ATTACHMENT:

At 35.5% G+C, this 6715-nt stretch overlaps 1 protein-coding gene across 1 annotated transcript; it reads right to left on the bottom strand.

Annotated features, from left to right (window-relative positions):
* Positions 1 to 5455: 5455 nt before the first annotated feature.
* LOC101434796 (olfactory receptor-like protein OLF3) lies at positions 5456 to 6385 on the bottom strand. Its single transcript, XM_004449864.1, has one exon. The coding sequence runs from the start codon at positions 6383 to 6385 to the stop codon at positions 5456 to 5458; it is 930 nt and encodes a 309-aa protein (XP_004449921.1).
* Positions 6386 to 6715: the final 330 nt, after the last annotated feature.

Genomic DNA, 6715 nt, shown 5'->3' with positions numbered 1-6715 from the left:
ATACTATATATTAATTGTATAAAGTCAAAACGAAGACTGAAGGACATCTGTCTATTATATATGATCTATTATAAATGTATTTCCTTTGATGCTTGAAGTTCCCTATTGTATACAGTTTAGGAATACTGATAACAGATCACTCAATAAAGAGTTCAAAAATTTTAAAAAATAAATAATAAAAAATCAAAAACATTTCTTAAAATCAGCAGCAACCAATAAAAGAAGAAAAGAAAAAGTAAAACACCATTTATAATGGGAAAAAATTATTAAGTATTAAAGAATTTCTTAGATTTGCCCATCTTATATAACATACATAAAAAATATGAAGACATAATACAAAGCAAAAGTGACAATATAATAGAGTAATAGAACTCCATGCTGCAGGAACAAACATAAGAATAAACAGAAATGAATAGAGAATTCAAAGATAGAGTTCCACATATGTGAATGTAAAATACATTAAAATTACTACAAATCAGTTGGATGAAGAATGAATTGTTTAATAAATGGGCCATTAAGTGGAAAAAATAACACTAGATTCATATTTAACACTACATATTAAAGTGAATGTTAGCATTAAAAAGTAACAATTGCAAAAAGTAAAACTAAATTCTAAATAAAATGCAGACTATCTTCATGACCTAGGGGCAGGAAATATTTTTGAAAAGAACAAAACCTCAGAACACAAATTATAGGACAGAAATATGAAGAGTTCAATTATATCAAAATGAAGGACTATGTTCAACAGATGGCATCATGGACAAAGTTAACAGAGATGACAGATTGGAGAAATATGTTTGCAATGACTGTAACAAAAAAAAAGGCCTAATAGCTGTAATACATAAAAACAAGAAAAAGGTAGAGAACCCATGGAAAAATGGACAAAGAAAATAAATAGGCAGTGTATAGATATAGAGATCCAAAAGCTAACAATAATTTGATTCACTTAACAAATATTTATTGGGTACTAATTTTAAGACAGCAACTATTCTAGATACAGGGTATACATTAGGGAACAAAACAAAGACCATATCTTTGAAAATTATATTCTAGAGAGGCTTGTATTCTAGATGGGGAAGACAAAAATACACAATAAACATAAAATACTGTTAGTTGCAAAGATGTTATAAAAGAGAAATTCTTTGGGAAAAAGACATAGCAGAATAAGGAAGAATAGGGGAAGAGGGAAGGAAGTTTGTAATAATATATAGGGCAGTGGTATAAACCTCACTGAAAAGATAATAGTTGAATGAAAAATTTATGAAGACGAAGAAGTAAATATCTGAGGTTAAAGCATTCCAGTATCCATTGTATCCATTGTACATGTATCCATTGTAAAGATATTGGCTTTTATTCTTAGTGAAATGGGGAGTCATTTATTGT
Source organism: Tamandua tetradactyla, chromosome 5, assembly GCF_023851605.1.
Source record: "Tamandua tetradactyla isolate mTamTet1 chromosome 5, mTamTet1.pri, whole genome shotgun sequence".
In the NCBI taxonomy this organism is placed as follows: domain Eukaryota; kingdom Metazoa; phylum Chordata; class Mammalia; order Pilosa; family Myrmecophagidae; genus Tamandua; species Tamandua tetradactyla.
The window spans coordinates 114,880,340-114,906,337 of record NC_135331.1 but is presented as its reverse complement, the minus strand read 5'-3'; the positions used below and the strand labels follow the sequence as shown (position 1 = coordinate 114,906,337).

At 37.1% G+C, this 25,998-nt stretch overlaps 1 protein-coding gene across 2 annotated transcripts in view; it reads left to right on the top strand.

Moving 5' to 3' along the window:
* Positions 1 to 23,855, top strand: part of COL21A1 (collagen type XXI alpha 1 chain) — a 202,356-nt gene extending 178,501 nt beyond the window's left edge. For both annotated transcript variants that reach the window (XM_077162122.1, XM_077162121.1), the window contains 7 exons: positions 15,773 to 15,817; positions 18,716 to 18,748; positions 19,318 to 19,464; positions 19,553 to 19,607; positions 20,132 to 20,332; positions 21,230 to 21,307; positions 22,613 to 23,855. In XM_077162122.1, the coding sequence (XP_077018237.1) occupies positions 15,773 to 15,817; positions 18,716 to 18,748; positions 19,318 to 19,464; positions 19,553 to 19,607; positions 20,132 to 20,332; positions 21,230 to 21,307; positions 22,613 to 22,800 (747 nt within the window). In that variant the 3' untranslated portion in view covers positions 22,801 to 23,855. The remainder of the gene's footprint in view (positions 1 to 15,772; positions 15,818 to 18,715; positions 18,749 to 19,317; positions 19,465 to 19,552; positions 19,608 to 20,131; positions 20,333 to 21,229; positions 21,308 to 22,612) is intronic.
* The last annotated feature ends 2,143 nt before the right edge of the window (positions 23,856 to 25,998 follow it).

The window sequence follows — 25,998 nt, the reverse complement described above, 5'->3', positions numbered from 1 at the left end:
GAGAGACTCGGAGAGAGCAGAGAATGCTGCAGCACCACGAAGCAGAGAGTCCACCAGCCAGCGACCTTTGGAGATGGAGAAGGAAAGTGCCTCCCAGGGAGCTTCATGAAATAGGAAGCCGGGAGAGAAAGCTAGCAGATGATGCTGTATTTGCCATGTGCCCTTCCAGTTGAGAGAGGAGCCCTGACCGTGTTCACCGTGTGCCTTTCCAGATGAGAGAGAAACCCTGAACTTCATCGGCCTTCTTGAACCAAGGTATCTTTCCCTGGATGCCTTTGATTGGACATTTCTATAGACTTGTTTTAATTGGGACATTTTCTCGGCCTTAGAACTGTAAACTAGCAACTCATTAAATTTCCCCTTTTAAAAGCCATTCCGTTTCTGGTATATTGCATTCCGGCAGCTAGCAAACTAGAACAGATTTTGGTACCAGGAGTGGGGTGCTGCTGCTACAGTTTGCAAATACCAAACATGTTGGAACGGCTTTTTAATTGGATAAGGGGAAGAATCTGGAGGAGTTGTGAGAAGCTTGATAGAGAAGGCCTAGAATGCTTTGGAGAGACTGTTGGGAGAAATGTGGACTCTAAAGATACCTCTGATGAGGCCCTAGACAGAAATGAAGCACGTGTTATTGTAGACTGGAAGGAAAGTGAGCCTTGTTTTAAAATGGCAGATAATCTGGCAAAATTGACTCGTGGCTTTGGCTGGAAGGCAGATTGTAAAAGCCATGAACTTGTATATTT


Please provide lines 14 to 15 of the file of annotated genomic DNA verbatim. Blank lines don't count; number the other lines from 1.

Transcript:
* Positions 1 to 23,855, top strand: part of COL21A1 (collagen type XXI alpha 1 chain) — a 202,356-nt gene extending 178,501 nt beyond the window's left edge. For both annotated transcript variants that reach the window (XM_077162122.1, XM_077162121.1), the window contains 7 exons: positions 15,773 to 15,817; positions 18,716 to 18,748; positions 19,318 to 19,464; positions 19,553 to 19,607; positions 20,132 to 20,332; positions 21,230 to 21,307; positions 22,613 to 23,855. In XM_077162122.1, the coding sequence (XP_077018237.1) occupies positions 15,773 to 15,817; positions 18,716 to 18,748; positions 19,318 to 19,464; positions 19,553 to 19,607; positions 20,132 to 20,332; positions 21,230 to 21,307; positions 22,613 to 22,800 (747 nt within the window). In that variant the 3' untranslated portion in view covers positions 22,801 to 23,855. The remainder of the gene's footprint in view (positions 1 to 15,772; positions 15,818 to 18,715; positions 18,749 to 19,317; positions 19,465 to 19,552; positions 19,608 to 20,131; positions 20,333 to 21,229; positions 21,308 to 22,612) is intronic.
* The last annotated feature ends 2,143 nt before the right edge of the window (positions 23,856 to 25,998 follow it).